Gatesville, 7-0 on the season, faces questions from the District 13-4A executive committee over whether it used ineligible players this season.

The District 13-4A Executive Committee will meet on Friday to discuss the eligibility status of six Gatesville student athletes who allegedly violated UIL rules related to performance-enhancing drugs.

The meeting is scheduled for 11:30 a.m. at the Lampasas Independent School District administration building.

This accusation stems from the resignation of a Gatesville coach in July after allegations of giving performance-enhancing drugs to a student, according to the Killeen Daily Herald.

Specifically, the meeting will determine whether Gatesville has violated Section 50 (a)(4) of the UIL Constitution: “failing to comply with applicable state laws regarding extracurricular activities.” This category A violation requires “severe penalty or violations of rules that carry a specific penalty.”

Gatesville ISD Superintendent Eric Penrod said that his school district handled the matter correctly and completely.

“As a district, we sought the proper authorities,” Penrod said. “We sought out the UIL, the (Texas Education Agency) and the (State Board of Educator Certification), which is the certification side of that job for the individual that was responsible for it. We also turned the case over to the authorities, local law enforcement on day one. ... What’s new is there was a team right prior to us playing them that said, ‘I think we need to look into this further.’”

Penrod did not specify which school submitted the complaint against Gatesville. The Hornets are 7-0 on the season and 2-0 in District 13-4A Division I, and play at China Spring on Friday before hosting La Vega on Nov. 3.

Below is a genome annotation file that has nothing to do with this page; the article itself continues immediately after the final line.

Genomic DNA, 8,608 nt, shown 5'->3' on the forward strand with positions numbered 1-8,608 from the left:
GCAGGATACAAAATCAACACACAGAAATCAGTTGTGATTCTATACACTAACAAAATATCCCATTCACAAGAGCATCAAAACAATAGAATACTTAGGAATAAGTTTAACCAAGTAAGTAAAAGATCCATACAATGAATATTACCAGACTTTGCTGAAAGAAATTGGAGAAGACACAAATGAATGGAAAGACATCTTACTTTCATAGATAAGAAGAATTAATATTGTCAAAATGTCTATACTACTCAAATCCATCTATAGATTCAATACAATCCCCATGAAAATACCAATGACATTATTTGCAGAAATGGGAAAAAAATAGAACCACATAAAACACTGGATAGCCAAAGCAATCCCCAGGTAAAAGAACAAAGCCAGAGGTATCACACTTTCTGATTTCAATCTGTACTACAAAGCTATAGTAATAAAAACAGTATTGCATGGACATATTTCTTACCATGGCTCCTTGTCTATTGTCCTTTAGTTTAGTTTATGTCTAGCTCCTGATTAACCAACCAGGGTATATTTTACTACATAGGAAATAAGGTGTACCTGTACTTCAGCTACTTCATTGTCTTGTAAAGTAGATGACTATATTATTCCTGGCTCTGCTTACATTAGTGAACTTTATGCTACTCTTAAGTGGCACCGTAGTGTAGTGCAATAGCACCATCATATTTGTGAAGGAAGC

Penrod said that Gatesville followed local policy as outlined in the drug testing protocol as recommended by the UIL. According to that policy, “All testing (of students) will be conducted by urinalysis performed by a laboratory certified by the Substance Abuse and Mental Health Services Administration (SAMHSA), formerly NIDA. … All students participating in interscholastic athletics will be subject to random testing for illegal drugs. All varsity athletes will have a mandatory test at the beginning of each sport season.”

Penrod was adamant that Gatesville did not play any ineligible players.

“Yeah, they’re all clean,” Penrod said. “Every single one of them was clean before they returned to play.”

Gatesville head football coach and athletic director Kyle Cooper directed all questions to Penrod .

The District Executive Committee is made up of one school administrator from each school in a UIL district. Such committees arrange for game schedules and also administer and enforce the rules and settle disputes within a district. They have original jurisdiction over all eligibility questions within the district.

A school that disagrees with a DEC’s decision can appeal to the UIL State Executive Committee in Austin.

“There was one member of our district, one of the six teams in our district, that actually said, ‘If y’all weren’t good (at football), we wouldn’t be having this meeting,’” Penrod said. “The fact that y’all are good (at football), then we’re having it.

“That’s the wrong driver, in my opinion. We did what we were asked to do in the letter and the spirit of our policies. Why right before district does the district committee bring this up? That’s the question that needs to be answered.

“As you can tell, I’m pretty passionate about it. In my job as a school superintendent is to ensure that our policies are upheld. We did that. Now my job is to protect the kids and the situation. I feel that this is a situation where the DEC goes outside their purview to investigate this.”

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